Sat, Sep 07, 2019 - Page 10 News List

Singapore may raise spending to ease downturn

Reuters, SINGAPORE

Singapore is expected to roll out a generous budget ahead of an election as the ruling party seeks to appease voters who are feeling the pinch from a sharp economic downturn, analysts said.

Singaporean Prime Minister Lee Hsien Loong (李顯龍) has formed a panel to review electoral boundaries, the government said on Wednesday, the traditional precursor to an election being called within months.

Lee’s People’s Action Party (PAP) is all but certain of a healthy victory with even the main opposition downbeat on its chances.

However, the PAP, which has comfortably won every election since Singapore’s independence in 1965, will want to ensure its large majority is not eroded.

Analysts said the PAP might hold the vote shortly after delivering a budget in February that would likely boost spending to help the public as the city-state’s trade-dependent economy teeters on the edge of recession.

If the economy worsens further, then the vote could come sooner, they said.

“The Singapore economy is one of the weakest now in the Asia-Pacific region and it makes sense because it is a small, open economy, highly exposed to trade,” Moody’s Analytics economist Steve Cochrane said.

“It’s an obvious time that the government would be instituting some expansionary spending, something to boost the economy, get it through this weak point,” Cochrane added.

Singaporean Minister of Finance Heng Swee Keat (王瑞傑), who is widely expected to take over from Lee as prime minister after the election, could raise his profile by delivering a bumper budget.

Heng might offer help on education, housing, jobs and the elderly, all important issues for voters, analysts said.

The next budget is likely to include more subsidies for childcare, pre-school education and for training and re-skilling workers, Institute of Public Policy Studies deputy director of research Gillian Koh (許林珠) said.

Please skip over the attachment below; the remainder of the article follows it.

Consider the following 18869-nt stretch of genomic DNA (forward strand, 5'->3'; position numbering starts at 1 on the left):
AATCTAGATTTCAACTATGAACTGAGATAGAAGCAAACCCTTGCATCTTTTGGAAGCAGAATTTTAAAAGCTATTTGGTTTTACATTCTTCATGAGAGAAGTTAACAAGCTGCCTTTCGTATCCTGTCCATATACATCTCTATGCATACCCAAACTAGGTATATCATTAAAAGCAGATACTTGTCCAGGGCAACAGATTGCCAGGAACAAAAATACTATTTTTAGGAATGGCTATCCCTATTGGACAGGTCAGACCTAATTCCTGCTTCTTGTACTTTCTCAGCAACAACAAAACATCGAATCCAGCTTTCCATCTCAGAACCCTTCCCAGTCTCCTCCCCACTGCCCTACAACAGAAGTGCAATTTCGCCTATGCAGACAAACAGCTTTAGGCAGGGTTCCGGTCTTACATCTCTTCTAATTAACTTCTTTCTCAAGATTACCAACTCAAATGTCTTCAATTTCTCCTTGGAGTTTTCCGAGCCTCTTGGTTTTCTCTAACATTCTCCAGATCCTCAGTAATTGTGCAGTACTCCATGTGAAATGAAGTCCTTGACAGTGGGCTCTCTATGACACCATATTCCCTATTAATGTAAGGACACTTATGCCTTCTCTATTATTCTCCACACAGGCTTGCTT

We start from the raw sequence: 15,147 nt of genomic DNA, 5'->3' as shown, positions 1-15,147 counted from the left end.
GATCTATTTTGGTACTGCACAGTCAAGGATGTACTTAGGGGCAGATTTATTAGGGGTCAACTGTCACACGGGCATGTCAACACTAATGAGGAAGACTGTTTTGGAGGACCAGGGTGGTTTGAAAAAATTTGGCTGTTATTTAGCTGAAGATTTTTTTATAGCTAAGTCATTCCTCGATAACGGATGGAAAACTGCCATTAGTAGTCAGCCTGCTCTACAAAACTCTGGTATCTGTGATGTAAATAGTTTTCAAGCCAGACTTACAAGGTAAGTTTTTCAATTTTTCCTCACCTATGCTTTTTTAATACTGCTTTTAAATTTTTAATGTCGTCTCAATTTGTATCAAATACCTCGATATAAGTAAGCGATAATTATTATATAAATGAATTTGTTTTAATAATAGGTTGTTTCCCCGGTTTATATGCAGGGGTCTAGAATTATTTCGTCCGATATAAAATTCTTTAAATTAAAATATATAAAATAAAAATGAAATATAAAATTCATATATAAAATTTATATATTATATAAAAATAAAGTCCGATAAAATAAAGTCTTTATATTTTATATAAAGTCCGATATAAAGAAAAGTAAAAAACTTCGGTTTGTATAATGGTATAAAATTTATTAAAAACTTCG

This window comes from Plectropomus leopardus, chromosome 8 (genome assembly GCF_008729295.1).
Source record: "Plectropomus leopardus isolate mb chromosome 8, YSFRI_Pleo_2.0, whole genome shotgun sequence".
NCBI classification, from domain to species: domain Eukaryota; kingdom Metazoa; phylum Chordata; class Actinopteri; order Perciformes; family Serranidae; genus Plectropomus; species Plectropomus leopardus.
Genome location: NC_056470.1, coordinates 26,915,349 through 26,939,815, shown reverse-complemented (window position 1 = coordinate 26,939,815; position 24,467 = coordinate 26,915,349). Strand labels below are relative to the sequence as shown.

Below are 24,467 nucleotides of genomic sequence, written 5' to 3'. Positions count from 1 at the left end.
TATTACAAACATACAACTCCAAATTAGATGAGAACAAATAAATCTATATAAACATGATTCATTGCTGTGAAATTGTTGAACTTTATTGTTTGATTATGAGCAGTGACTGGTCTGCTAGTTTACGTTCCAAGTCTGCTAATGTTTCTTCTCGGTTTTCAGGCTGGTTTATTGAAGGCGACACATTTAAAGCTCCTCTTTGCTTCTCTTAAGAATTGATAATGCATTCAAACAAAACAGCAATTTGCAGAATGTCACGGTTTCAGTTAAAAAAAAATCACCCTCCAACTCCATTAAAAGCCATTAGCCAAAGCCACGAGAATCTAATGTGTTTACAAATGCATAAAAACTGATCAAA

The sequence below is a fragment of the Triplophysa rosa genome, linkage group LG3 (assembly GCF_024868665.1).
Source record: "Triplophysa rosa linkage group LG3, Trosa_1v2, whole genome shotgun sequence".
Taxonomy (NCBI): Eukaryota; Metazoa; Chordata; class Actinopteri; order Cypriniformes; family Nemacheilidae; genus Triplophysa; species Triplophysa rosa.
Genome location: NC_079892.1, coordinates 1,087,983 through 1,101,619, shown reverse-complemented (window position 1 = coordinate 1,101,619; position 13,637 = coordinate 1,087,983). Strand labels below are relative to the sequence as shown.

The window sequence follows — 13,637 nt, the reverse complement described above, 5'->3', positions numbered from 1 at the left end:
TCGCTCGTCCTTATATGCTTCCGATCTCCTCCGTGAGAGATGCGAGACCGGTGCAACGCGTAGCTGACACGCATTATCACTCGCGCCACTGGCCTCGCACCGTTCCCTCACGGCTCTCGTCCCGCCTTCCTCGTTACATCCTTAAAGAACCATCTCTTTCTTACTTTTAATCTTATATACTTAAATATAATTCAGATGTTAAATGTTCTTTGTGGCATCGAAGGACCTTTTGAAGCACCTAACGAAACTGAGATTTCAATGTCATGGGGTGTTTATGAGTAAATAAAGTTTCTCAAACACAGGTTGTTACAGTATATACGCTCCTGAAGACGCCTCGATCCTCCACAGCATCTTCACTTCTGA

“And anything to do with dealing with costs for the senior segment of society,” she said.

While a looming recession would cause many governments to steer away from calling an election, the PAP could actually benefit from the downturn as it is viewed by some members of the public as the only party able to properly manage the economy.

“So long as the PAP government is not regarded as having mismanaged the economy, a slowing economy is likely to be advantageous,” said Eugene Tan, a law professor and former nominated member of parliament.

“The current reserves can give a significant boost to government spending in next year’s budget and that can be politically advantageous and strategic for the PAP,” Tan said.

For many voters, some extra support to bring down costs in a struggling economy would be welcome.

“It’s been more and more difficult for many young people to get housing, and many middle incomers like myself find ourselves in a hard situation,” 29-year-old banker Alicia Tang said.

In the last election in 2015, the PAP won about 69.9 percent of the vote, an improvement on its worst-ever showing of 60.1 percent in 2011.

Opponents say the political structure heavily favors the PAP and makes it difficult to pose a credible challenge.

The PAP denies the voting system is biased and says it promotes contestable elections.

The Workers Party, the only opposition party in parliament, with six of 89 elected seats, is close to “wipe out,” its leader, Pritam Singh, has said.

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